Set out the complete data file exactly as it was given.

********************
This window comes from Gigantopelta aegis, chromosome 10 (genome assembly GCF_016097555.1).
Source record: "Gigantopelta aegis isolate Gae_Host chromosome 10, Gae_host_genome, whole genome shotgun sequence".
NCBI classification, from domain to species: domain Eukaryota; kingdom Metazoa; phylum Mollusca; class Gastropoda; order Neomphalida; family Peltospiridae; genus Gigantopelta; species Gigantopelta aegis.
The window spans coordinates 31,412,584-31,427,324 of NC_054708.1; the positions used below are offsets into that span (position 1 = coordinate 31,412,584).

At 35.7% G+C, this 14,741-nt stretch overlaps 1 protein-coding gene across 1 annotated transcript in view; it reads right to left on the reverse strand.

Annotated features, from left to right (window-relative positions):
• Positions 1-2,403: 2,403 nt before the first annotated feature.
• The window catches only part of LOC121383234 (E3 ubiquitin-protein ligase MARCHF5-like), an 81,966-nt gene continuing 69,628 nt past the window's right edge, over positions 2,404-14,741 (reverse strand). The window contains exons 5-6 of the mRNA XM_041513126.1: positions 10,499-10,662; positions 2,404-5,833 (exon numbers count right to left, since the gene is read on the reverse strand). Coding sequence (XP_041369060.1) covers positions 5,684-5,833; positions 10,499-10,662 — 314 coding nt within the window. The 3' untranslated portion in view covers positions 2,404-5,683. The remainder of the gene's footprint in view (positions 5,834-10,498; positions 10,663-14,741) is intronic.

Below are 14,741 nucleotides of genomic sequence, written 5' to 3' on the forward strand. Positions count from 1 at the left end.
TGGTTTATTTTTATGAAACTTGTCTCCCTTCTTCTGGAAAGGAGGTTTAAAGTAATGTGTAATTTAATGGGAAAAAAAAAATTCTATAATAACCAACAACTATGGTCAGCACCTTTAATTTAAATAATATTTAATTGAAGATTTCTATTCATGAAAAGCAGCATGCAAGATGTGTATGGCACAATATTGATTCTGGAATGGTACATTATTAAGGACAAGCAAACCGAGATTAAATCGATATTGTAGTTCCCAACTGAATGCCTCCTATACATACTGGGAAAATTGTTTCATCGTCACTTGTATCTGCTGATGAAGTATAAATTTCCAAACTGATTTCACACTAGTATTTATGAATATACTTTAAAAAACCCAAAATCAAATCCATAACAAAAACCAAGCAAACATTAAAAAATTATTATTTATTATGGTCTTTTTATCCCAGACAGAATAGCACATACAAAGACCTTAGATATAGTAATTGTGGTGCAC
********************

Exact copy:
This window comes from Gigantopelta aegis, chromosome 10 (genome assembly GCF_016097555.1).
Source record: "Gigantopelta aegis isolate Gae_Host chromosome 10, Gae_host_genome, whole genome shotgun sequence".
NCBI classification, from domain to species: domain Eukaryota; kingdom Metazoa; phylum Mollusca; class Gastropoda; order Neomphalida; family Peltospiridae; genus Gigantopelta; species Gigantopelta aegis.
The window spans coordinates 31,412,584-31,427,324 of NC_054708.1; the positions used below are offsets into that span (position 1 = coordinate 31,412,584).

At 35.7% G+C, this 14,741-nt stretch overlaps 1 protein-coding gene across 1 annotated transcript in view; it reads right to left on the reverse strand.

Annotated features, from left to right (window-relative positions):
• Positions 1-2,403: 2,403 nt before the first annotated feature.
• The window catches only part of LOC121383234 (E3 ubiquitin-protein ligase MARCHF5-like), an 81,966-nt gene continuing 69,628 nt past the window's right edge, over positions 2,404-14,741 (reverse strand). The window contains exons 5-6 of the mRNA XM_041513126.1: positions 10,499-10,662; positions 2,404-5,833 (exon numbers count right to left, since the gene is read on the reverse strand). Coding sequence (XP_041369060.1) covers positions 5,684-5,833; positions 10,499-10,662 — 314 coding nt within the window. The 3' untranslated portion in view covers positions 2,404-5,683. The remainder of the gene's footprint in view (positions 5,834-10,498; positions 10,663-14,741) is intronic.

Below are 14,741 nucleotides of genomic sequence, written 5' to 3' on the forward strand. Positions count from 1 at the left end.
TGGTTTATTTTTATGAAACTTGTCTCCCTTCTTCTGGAAAGGAGGTTTAAAGTAATGTGTAATTTAATGGGAAAAAAAAAATTCTATAATAACCAACAACTATGGTCAGCACCTTTAATTTAAATAATATTTAATTGAAGATTTCTATTCATGAAAAGCAGCATGCAAGATGTGTATGGCACAATATTGATTCTGGAATGGTACATTATTAAGGACAAGCAAACCGAGATTAAATCGATATTGTAGTTCCCAACTGAATGCCTCCTATACATACTGGGAAAATTGTTTCATCGTCACTTGTATCTGCTGATGAAGTATAAATTTCCAAACTGATTTCACACTAGTATTTATGAATATACTTTAAAAAACCCAAAATCAAATCCATAACAAAAACCAAGCAAACATTAAAAAATTATTATTTATTATGGTCTTTTTATCCCAGACAGAATAGCACATACAAAGACCTTAGATATAGTAATTGTGGTGCAC